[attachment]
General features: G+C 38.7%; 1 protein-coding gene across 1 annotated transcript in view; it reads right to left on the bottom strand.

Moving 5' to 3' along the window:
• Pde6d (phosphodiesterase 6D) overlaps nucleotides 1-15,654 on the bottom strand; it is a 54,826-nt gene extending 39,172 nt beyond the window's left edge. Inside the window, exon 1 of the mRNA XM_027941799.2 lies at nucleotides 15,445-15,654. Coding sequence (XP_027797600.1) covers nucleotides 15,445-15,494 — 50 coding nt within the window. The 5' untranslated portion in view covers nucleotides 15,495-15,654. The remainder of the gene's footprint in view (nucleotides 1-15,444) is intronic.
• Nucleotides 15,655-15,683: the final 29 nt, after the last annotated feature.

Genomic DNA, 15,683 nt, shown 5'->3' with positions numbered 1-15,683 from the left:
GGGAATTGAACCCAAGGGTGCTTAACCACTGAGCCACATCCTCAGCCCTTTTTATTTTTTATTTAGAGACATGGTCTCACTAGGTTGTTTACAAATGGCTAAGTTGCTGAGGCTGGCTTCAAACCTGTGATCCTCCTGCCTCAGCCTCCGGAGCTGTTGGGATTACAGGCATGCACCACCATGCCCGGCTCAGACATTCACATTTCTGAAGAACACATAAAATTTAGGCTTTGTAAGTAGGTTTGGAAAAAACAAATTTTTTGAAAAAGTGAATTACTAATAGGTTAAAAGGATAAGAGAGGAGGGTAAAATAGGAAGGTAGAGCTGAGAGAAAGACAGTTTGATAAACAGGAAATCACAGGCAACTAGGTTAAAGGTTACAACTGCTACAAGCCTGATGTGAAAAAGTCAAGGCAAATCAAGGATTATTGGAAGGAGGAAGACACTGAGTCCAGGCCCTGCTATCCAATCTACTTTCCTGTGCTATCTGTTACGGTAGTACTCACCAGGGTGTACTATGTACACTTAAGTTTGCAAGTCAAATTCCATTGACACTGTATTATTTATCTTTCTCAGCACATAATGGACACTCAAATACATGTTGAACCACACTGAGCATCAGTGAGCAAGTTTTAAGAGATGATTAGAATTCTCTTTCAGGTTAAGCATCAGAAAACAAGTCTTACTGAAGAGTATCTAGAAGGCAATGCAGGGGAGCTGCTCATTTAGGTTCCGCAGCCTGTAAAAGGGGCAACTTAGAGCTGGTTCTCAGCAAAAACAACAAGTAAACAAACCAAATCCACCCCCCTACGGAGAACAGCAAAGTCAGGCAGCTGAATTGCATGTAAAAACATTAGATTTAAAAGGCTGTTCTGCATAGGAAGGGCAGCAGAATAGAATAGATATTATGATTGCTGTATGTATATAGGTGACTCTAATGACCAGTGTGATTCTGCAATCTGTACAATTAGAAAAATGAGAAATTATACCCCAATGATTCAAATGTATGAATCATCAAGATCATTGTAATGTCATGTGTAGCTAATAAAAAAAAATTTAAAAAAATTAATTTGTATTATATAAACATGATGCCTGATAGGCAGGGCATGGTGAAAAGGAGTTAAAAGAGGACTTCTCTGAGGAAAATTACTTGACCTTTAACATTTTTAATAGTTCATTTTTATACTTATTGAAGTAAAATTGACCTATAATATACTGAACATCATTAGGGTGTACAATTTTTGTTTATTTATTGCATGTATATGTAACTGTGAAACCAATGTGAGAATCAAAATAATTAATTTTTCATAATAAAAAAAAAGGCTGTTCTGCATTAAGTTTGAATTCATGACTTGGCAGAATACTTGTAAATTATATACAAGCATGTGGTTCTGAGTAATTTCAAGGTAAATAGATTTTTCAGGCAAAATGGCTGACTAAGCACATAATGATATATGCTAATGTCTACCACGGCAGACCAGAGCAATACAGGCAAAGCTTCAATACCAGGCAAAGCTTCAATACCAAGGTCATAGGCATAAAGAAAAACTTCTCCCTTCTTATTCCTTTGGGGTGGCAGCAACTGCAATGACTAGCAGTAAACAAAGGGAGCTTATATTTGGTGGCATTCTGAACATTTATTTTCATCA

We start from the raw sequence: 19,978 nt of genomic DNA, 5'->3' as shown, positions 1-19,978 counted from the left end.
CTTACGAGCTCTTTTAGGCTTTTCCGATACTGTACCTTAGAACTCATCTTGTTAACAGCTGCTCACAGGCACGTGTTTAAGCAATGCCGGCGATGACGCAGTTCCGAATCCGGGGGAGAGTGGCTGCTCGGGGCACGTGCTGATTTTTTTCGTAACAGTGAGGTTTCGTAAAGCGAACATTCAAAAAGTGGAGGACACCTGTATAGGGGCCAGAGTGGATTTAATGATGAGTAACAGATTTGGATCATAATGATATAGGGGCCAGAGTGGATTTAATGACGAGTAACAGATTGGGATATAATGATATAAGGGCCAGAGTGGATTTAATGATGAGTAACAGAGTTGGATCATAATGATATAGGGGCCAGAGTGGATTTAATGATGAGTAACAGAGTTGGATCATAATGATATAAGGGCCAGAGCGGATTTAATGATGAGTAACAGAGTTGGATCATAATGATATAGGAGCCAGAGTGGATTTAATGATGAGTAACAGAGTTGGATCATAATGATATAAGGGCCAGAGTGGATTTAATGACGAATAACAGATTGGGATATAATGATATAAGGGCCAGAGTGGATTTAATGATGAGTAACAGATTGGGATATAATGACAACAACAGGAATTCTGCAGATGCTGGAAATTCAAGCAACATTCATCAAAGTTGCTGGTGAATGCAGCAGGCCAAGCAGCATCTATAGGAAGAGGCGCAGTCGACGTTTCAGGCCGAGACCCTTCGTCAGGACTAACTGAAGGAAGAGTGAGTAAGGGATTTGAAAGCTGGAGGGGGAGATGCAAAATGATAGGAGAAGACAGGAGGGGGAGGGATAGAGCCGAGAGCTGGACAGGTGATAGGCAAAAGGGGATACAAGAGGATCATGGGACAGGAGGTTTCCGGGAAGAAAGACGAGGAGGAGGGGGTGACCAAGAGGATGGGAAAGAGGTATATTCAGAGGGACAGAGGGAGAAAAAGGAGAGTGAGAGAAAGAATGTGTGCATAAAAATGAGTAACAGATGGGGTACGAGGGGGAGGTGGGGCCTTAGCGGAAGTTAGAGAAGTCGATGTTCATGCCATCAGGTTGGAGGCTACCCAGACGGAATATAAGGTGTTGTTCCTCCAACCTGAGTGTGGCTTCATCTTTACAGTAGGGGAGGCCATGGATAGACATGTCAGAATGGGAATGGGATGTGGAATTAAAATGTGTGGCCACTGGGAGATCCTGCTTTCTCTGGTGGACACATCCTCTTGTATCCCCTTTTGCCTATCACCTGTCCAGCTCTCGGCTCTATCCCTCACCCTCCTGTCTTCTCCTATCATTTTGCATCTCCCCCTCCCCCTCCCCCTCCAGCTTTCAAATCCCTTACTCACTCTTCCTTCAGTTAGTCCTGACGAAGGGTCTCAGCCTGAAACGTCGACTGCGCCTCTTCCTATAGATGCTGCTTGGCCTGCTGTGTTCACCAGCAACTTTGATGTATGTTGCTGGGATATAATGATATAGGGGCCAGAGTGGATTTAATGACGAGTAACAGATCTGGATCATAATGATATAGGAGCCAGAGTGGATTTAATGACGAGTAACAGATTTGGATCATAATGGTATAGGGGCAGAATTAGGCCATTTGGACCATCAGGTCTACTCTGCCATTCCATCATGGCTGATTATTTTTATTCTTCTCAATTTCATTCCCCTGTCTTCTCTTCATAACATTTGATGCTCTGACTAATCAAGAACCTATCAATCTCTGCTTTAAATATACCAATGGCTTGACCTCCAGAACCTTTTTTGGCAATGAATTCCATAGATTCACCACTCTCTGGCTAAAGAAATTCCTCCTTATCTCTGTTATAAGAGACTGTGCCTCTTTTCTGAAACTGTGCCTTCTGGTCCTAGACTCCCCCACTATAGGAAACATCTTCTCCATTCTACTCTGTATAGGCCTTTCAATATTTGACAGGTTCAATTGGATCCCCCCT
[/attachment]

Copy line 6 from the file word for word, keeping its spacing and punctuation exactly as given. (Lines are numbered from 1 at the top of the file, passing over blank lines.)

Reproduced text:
GGGAATTGAACCCAAGGGTGCTTAACCACTGAGCCACATCCTCAGCCCTTTTTATTTTTTATTTAGAGACATGGTCTCACTAGGTTGTTTACAAATGGCTAAGTTGCTGAGGCTGGCTTCAAACCTGTGATCCTCCTGCCTCAGCCTCCGGAGCTGTTGGGATTACAGGCATGCACCACCATGCCCGGCTCAGACATTCACATTTCTGAAGAACACATAAAATTTAGGCTTTGTAAGTAGGTTTGGAAAAAACAAATTTTTTGAAAAAGTGAATTACTAATAGGTTAAAAGGATAAGAGAGGAGGGTAAAATAGGAAGGTAGAGCTGAGAGAAAGACAGTTTGATAAACAGGAAATCACAGGCAACTAGGTTAAAGGTTACAACTGCTACAAGCCTGATGTGAAAAAGTCAAGGCAAATCAAGGATTATTGGAAGGAGGAAGACACTGAGTCCAGGCCCTGCTATCCAATCTACTTTCCTGTGCTATCTGTTACGGTAGTACTCACCAGGGTGTACTATGTACACTTAAGTTTGCAAGTCAAATTCCATTGACACTGTATTATTTATCTTTCTCAGCACATAATGGACACTCAAATACATGTTGAACCACACTGAGCATCAGTGAGCAAGTTTTAAGAGATGATTAGAATTCTCTTTCAGGTTAAGCATCAGAAAACAAGTCTTACTGAAGAGTATCTAGAAGGCAATGCAGGGGAGCTGCTCATTTAGGTTCCGCAGCCTGTAAAAGGGGCAACTTAGAGCTGGTTCTCAGCAAAAACAACAAGTAAACAAACCAAATCCACCCCCCTACGGAGAACAGCAAAGTCAGGCAGCTGAATTGCATGTAAAAACATTAGATTTAAAAGGCTGTTCTGCATAGGAAGGGCAGCAGAATAGAATAGATATTATGATTGCTGTATGTATATAGGTGACTCTAATGACCAGTGTGATTCTGCAATCTGTACAATTAGAAAAATGAGAAATTATACCCCAATGATTCAAATGTATGAATCATCAAGATCATTGTAATGTCATGTGTAGCTAATAAAAAAAAATTTAAAAAAATTAATTTGTATTATATAAACATGATGCCTGATAGGCAGGGCATGGTGAAAAGGAGTTAAAAGAGGACTTCTCTGAGGAAAATTACTTGACCTTTAACATTTTTAATAGTTCATTTTTATACTTATTGAAGTAAAATTGACCTATAATATACTGAACATCATTAGGGTGTACAATTTTTGTTTATTTATTGCATGTATATGTAACTGTGAAACCAATGTGAGAATCAAAATAATTAATTTTTCATAATAAAAAAAAAGGCTGTTCTGCATTAAGTTTGAATTCATGACTTGGCAGAATACTTGTAAATTATATACAAGCATGTGGTTCTGAGTAATTTCAAGGTAAATAGATTTTTCAGGCAAAATGGCTGACTAAGCACATAATGATATATGCTAATGTCTACCACGGCAGACCAGAGCAATACAGGCAAAGCTTCAATACCAGGCAAAGCTTCAATACCAAGGTCATAGGCATAAAGAAAAACTTCTCCCTTCTTATTCCTTTGGGGTGGCAGCAACTGCAATGACTAGCAGTAAACAAAGGGAGCTTATATTTGGTGGCATTCTGAACATTTATTTTCATCA